Days are getting noticeably cooler and many CFG Newsletter readers are worried about how much cold their veggies can take.  In general, none of your warm weather plants can tolerate freezing temperatures or even a touch of frost (frost can happen when temps are above freezing)

All of your cool weather plants can take frost and some freezing... some more than others. It's amazing to visit your garden in the morning after a frost/freeze and see everything stiff as a board.  The plants will appear translucent and you may expect them to collapse into a pile of mush once they warm up.  But they won't.  Just leave them alone and after they thaw they'll be good as new... for the most part.  Some of the leafy ones like lettuce may get the equivalent of 'freezer burn'

Plan to protect your tropical-ish plants soon.  Get ready to move them or cover them at any hint of frost in the forecast.  We don't expect any until December, but you never know.

Warm Weather Plants

  • NONE!

Cool Weather Plants

  • Beets
  • Broccoli
  • Brussels Sprouts
  • Cabbage
  • Carrots
  • Cauliflower
  • Celery
  • Chinese Cabbage
  • Collards
  • Kale
  • Kohlrabi
  • Leek
  • Lettuce
  • Mustard
  • Onion - bulb, multiplier, bunching
  • Peas
  • Potatoes (only if VERY protected)
  • Radish
  • Spinach
  • Turnips
  • Garlic
  • Strawberry

~~~~~~~~~~~~~~~~~~~~~~~~~~~~~~~~~~~~~~~~~

Frost sensitive (Harvest these plants when the temperature dips to 32°F or less)
Tomatoes
Cucumbers
Hot peppers
Sweet peppers
Eggplant
Beans
Basil
Nasturtiums
Melons
Summer squash
Nasturtium
Sunflower

Somewhat frost hardy (These crops may survive temperatures as low as 28°F)
Lettuce
Arugula
Chard
Escarole
Endive
Cabbage
Nicotiana

Very frost hardy (Don't rush to harvest these; they'll be fine at 28° or colder)
Leeks
Scallions
Chives
Brussels sprouts
Broccoli
Kale
Parsley
Beets
Carrots
Winter squash (plant will die but the squash will be fine)
Pumpkins (plant will die but the squash will be fine)
Sage

October in the Vegetable Garden

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Barely seems like it's autumn out there in your garden yet, but it is.  A little crisper, a little dryer, and a few degrees cooler. We can't tell a lot of difference but the plants can.  They notice the days are shorter and that the temperatures are moving smidgeon by smidgeon toward the cooler side of the mercury and it gets all kinds of little plant hormones flowing in preparation for 'winter'

What does that mean for you?  Too late to plant any of those warmth loving veggies - unless you plant them where you can provide extra heat and light, such as in containers in an enclosed space. But, the ones already growing in your garden should have a flush of blooming and producing... which equals some ramped up harvesting for you.

This month will see a lot of landscape vegetation starting to decline and that translates into material for your compost pile.

So lets just get to it...

Warm Weather Plants

  • NONE!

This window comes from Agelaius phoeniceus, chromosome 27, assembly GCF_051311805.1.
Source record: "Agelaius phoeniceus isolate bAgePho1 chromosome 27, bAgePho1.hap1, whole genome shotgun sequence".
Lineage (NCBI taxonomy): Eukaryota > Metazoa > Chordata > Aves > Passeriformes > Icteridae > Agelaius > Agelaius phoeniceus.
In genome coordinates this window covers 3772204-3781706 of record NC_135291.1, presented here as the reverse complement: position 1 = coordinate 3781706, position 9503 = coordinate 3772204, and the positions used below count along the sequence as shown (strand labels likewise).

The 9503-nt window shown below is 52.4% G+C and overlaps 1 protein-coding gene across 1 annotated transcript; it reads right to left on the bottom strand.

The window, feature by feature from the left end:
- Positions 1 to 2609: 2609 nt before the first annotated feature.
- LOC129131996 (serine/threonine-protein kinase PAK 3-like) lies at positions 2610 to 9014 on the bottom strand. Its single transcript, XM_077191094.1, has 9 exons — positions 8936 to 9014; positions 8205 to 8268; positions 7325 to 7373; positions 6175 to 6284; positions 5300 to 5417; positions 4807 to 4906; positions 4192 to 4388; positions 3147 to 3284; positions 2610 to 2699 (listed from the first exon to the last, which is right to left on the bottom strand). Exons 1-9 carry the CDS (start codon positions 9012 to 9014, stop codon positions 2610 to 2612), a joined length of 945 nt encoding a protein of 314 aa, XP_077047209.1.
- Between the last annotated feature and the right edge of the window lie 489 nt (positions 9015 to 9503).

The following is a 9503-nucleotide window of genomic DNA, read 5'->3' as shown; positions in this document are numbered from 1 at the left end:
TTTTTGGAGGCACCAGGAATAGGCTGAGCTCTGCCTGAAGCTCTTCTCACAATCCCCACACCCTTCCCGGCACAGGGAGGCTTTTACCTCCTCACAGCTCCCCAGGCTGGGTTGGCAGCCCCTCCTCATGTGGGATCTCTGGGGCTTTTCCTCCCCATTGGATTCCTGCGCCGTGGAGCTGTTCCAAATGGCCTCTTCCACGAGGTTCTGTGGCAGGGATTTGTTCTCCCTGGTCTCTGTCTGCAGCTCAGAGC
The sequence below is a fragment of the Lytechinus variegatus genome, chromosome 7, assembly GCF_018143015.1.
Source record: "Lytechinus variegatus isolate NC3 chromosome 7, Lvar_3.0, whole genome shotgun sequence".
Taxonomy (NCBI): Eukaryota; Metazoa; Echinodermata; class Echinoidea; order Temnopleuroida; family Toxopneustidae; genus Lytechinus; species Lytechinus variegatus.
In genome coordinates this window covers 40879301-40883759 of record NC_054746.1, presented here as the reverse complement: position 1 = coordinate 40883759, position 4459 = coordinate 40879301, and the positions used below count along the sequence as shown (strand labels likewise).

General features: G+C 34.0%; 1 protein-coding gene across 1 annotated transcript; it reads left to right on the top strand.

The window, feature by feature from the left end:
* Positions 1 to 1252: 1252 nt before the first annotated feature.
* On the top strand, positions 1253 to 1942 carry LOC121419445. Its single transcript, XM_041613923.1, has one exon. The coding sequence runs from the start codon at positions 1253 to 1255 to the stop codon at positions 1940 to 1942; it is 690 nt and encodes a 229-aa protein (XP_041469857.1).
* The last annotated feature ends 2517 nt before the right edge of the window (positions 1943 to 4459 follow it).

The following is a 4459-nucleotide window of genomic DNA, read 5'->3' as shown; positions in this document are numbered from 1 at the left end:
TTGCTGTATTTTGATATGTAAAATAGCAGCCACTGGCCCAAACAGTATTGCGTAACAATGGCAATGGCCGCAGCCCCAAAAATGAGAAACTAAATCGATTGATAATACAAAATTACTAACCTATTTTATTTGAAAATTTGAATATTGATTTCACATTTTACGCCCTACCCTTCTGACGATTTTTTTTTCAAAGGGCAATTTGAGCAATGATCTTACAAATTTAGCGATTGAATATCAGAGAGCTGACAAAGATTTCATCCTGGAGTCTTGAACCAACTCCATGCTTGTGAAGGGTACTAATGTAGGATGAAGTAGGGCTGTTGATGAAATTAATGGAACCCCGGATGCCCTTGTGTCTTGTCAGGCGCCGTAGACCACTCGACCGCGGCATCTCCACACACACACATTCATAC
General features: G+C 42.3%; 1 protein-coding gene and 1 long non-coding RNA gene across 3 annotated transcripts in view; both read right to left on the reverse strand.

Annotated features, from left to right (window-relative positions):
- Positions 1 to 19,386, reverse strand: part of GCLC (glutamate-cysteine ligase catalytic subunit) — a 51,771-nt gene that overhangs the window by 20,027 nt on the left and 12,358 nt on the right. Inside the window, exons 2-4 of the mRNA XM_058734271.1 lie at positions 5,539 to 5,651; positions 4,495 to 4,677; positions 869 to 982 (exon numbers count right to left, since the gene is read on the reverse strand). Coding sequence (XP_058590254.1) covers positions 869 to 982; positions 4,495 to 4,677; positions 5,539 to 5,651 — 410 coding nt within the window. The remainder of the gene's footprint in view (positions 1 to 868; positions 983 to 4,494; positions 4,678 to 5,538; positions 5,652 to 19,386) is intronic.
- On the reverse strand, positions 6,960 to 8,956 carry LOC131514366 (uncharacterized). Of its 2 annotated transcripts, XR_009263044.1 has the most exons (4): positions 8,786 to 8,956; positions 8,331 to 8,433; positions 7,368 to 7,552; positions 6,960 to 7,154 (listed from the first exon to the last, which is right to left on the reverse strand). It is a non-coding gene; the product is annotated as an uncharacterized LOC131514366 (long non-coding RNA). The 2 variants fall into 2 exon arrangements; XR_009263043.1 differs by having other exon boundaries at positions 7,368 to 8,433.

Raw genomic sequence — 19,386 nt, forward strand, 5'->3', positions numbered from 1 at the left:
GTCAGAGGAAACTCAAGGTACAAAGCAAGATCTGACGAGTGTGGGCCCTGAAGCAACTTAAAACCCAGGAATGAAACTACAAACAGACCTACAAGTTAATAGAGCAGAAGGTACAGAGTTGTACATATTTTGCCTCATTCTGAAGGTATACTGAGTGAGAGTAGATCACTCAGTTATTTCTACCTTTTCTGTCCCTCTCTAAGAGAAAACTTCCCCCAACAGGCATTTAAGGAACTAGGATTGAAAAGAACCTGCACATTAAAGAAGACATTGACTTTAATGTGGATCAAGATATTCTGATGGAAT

Cool Weather Plants

  • Beets (seeds)
  • Broccoli (seeds or transplants)
  • Brussels Sprouts (seeds or transplants)
  • Cabbage (seeds or transplants)
  • Carrots (seeds)
  • Cauliflower (seeds or transplants)
  • Celery (seeds or transplants)
  • Chinese Cabbage (seeds - does not transplant well)
  • Collards (seeds or transplants)
  • Kale (seeds or transplants)
  • Kohlrabi (seeds or transplants)
  • Leek (seeds or transplants)
  • Lettuce (seeds or transplants)
  • Mustard (seeds)
  • Onion - bulb, multiplier, bunching (seeds or transplants or sets)
  • Peas (seeds)
  • Potatoes (seed potatoes or chunk of potato with an eye)
  • Radish (seeds)
  • Spinach (seeds or transplants)
  • Turnips (seeds)
  • Garlic (clove)
  • Strawberry (plants)

Though potatoes aren't on the official list of things that can be planted (the official list says January and February) I know a lot of people plant them now-- worth the experiment if you have sprouting potatoes in your kitchen.

September in the Vegetable Garden

Can you feel a difference in the weather yet... you know, that "autumn's coming" thing.

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Lots of work to do in the September... in addition to major planting.  All the heat and rain and humidity has made it unpleasant to work outside.  The consequences are weeds and disease and bugs and soil in dire need of amendment, maybe even some waterlogged areas.  All things that have to be dealt with before you can get those September seeds and plants in the ground.

Screen Shot 2016-07-26 at 12.35.21 PM

Here's the vegetable planting list for September's garden:

Warm Weather Plants

(THIS IS THE LAST MONTH FOR PLANTING THESE -- BEST TO GET THEM IN THE GROUND AS EARLY IN THE MONTH AS POSSIBLE... LIKE NOW)

  • Beans - pole, bush, lima (seeds)
  • Corn (seeds)
  • Cucumbers (seeds or transplants)
  • Eggplant (transplants)
  • Southern peas (seeds)
  • Peppers (transplants)
  • Summer Squash (seeds or transplants)
  • Tomatoes (transplants)

Cool Weather Plants

  • Broccoli (seeds or transplants)
  • Cabbage (seeds or transplants)
  • Celery (seeds or transplants)
  • Collards (seeds or transplants)
  • Endive/Escrole (seeds or transplants)
  • Kale (seeds or transplants)
  • Leeks (seeds or transplants)
  • Lettuce (seeds or transplants)
  • Mustard (seeds)
  • Onion - bulb, multiplier, bunching (seeds, plants, sets)
  • Peas (seeds)
  • Radish (seeds)
  • Turnips (seeds)